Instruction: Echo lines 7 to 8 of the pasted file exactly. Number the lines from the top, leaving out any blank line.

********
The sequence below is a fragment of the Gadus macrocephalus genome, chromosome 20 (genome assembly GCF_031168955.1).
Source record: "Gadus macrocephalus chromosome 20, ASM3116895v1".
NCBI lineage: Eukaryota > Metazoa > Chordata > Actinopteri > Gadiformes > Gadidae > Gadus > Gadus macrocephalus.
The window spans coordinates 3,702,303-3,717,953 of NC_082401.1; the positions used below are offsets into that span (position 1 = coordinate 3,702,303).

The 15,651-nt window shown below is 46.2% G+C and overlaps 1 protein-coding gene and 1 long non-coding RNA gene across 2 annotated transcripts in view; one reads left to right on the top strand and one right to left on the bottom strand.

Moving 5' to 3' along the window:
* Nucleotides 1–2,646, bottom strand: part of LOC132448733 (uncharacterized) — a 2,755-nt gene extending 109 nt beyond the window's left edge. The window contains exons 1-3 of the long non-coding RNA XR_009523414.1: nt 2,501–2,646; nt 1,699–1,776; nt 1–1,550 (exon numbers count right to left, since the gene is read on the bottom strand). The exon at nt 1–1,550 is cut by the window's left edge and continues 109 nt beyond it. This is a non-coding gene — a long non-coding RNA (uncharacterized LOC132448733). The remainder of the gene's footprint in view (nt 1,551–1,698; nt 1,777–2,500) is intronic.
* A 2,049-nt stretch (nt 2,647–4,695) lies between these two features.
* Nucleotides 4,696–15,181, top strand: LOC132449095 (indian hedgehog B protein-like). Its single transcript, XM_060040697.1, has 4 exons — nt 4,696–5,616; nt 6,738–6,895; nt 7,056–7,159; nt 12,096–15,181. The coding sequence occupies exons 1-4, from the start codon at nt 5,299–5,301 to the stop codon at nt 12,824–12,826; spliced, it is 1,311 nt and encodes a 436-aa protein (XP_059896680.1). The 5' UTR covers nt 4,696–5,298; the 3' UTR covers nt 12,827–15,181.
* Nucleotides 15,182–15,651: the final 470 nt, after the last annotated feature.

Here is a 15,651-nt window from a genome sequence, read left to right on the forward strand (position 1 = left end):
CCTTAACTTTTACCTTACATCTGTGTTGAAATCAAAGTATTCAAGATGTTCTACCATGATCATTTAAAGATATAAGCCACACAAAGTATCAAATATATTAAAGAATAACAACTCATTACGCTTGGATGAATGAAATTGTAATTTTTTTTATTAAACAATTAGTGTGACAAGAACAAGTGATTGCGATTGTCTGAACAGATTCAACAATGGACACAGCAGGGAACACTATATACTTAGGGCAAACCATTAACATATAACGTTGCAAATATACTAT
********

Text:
* Nucleotides 1–2,646, bottom strand: part of LOC132448733 (uncharacterized) — a 2,755-nt gene extending 109 nt beyond the window's left edge. The window contains exons 1-3 of the long non-coding RNA XR_009523414.1: nt 2,501–2,646; nt 1,699–1,776; nt 1–1,550 (exon numbers count right to left, since the gene is read on the bottom strand). The exon at nt 1–1,550 is cut by the window's left edge and continues 109 nt beyond it. This is a non-coding gene — a long non-coding RNA (uncharacterized LOC132448733). The remainder of the gene's footprint in view (nt 1,551–1,698; nt 1,777–2,500) is intronic.
* A 2,049-nt stretch (nt 2,647–4,695) lies between these two features.